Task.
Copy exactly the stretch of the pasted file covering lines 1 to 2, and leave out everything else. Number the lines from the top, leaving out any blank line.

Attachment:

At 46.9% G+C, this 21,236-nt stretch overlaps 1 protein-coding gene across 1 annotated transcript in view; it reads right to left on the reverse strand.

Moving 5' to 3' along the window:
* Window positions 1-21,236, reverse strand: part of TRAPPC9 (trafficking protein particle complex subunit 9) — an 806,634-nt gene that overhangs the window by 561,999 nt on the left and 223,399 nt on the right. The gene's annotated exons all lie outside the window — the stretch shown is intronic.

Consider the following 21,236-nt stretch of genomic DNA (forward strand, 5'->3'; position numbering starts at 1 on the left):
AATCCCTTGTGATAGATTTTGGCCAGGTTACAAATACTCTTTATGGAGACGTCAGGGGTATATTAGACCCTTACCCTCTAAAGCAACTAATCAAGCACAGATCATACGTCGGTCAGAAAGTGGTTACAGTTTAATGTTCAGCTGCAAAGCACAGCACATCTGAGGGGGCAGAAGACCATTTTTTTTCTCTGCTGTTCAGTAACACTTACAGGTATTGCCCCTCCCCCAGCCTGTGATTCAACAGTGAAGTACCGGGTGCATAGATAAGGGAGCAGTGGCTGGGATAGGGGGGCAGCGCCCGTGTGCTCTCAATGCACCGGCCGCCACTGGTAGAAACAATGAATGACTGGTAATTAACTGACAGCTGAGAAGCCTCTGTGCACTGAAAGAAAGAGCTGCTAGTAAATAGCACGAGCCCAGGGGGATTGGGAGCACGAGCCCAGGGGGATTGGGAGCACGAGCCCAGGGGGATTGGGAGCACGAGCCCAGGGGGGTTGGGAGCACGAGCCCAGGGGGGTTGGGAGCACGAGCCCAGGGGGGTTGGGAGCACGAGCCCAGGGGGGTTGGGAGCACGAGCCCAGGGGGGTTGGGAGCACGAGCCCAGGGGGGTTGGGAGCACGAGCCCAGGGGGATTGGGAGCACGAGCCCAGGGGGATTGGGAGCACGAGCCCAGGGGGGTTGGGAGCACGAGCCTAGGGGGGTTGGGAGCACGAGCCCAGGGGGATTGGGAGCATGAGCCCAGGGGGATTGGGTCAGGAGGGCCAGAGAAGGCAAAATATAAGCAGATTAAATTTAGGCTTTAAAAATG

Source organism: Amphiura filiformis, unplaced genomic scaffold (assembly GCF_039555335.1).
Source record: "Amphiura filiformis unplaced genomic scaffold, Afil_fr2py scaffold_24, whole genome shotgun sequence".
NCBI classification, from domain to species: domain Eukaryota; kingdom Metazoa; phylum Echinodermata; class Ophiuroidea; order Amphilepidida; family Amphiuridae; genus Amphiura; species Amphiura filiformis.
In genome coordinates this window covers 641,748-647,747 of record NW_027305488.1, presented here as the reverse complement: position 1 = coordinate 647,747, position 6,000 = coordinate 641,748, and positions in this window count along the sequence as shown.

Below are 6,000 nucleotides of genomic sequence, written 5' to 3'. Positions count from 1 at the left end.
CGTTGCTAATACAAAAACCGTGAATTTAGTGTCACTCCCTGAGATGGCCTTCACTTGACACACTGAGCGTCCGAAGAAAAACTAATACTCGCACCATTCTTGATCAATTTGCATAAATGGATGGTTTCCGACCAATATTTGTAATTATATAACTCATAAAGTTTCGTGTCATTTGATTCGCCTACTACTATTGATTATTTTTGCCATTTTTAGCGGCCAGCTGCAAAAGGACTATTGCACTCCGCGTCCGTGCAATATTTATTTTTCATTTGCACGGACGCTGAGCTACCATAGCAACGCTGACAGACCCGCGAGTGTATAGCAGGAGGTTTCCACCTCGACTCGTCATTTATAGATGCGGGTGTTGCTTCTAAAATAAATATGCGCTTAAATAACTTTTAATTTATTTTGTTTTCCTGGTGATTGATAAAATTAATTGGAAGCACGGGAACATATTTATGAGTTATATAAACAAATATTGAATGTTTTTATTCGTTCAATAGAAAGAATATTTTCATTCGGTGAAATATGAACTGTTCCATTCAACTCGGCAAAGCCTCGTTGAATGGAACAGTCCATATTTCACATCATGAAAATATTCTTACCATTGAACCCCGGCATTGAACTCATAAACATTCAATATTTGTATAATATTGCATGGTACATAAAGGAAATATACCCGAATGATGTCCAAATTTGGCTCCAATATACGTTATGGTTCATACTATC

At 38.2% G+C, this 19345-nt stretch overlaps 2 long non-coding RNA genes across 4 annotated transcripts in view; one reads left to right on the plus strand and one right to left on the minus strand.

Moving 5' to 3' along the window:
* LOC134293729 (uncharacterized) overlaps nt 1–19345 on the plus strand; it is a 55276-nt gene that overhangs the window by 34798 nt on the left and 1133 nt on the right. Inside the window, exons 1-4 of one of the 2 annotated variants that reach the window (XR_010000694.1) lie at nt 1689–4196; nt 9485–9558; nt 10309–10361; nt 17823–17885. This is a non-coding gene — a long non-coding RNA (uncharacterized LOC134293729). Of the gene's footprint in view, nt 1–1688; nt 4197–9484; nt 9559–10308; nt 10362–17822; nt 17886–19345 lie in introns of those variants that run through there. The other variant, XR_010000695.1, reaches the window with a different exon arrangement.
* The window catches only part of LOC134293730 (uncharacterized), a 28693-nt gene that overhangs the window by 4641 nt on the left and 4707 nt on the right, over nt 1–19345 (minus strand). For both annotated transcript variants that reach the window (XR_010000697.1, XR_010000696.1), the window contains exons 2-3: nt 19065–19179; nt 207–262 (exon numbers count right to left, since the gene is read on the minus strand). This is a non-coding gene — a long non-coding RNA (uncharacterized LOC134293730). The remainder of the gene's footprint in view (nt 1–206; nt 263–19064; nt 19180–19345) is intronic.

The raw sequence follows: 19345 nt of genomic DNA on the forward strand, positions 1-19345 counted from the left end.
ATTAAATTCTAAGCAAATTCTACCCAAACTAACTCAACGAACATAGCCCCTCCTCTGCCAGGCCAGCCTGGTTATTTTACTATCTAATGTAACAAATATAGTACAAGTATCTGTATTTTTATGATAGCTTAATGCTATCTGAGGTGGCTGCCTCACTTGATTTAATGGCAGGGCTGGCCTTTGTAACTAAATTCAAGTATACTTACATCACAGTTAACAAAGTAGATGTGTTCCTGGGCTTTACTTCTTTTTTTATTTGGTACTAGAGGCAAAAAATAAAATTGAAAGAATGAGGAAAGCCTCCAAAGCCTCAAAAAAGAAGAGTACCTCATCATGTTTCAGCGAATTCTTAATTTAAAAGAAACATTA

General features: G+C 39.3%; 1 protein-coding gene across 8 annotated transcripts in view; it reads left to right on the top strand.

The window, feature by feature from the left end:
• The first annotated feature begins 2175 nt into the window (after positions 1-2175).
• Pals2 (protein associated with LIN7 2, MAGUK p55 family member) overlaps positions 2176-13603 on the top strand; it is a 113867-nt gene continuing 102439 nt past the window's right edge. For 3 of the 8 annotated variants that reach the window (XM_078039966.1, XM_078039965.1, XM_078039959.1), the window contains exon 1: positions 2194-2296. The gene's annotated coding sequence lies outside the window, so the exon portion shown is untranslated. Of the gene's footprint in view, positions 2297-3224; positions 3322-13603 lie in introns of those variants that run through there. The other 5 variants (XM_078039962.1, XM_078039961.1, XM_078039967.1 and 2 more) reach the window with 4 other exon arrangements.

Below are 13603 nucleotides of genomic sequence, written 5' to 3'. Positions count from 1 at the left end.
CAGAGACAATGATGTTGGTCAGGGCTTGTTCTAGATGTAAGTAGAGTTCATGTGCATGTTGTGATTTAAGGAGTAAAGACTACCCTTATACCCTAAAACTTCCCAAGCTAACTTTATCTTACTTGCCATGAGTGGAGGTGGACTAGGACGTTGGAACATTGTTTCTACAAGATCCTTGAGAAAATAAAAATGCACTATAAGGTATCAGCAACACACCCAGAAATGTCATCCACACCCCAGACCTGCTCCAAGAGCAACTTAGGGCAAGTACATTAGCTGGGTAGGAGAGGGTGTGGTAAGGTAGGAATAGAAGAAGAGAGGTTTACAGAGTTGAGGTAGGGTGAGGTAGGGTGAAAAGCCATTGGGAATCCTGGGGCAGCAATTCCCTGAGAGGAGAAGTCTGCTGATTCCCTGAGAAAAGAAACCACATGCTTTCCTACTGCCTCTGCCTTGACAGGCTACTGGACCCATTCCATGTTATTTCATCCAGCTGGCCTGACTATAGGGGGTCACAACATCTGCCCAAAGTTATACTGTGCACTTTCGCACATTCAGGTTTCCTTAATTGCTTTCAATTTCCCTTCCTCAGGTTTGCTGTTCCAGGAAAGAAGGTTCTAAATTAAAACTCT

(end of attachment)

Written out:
At 46.9% G+C, this 21,236-nt stretch overlaps 1 protein-coding gene across 1 annotated transcript in view; it reads right to left on the reverse strand.

Moving 5' to 3' along the window: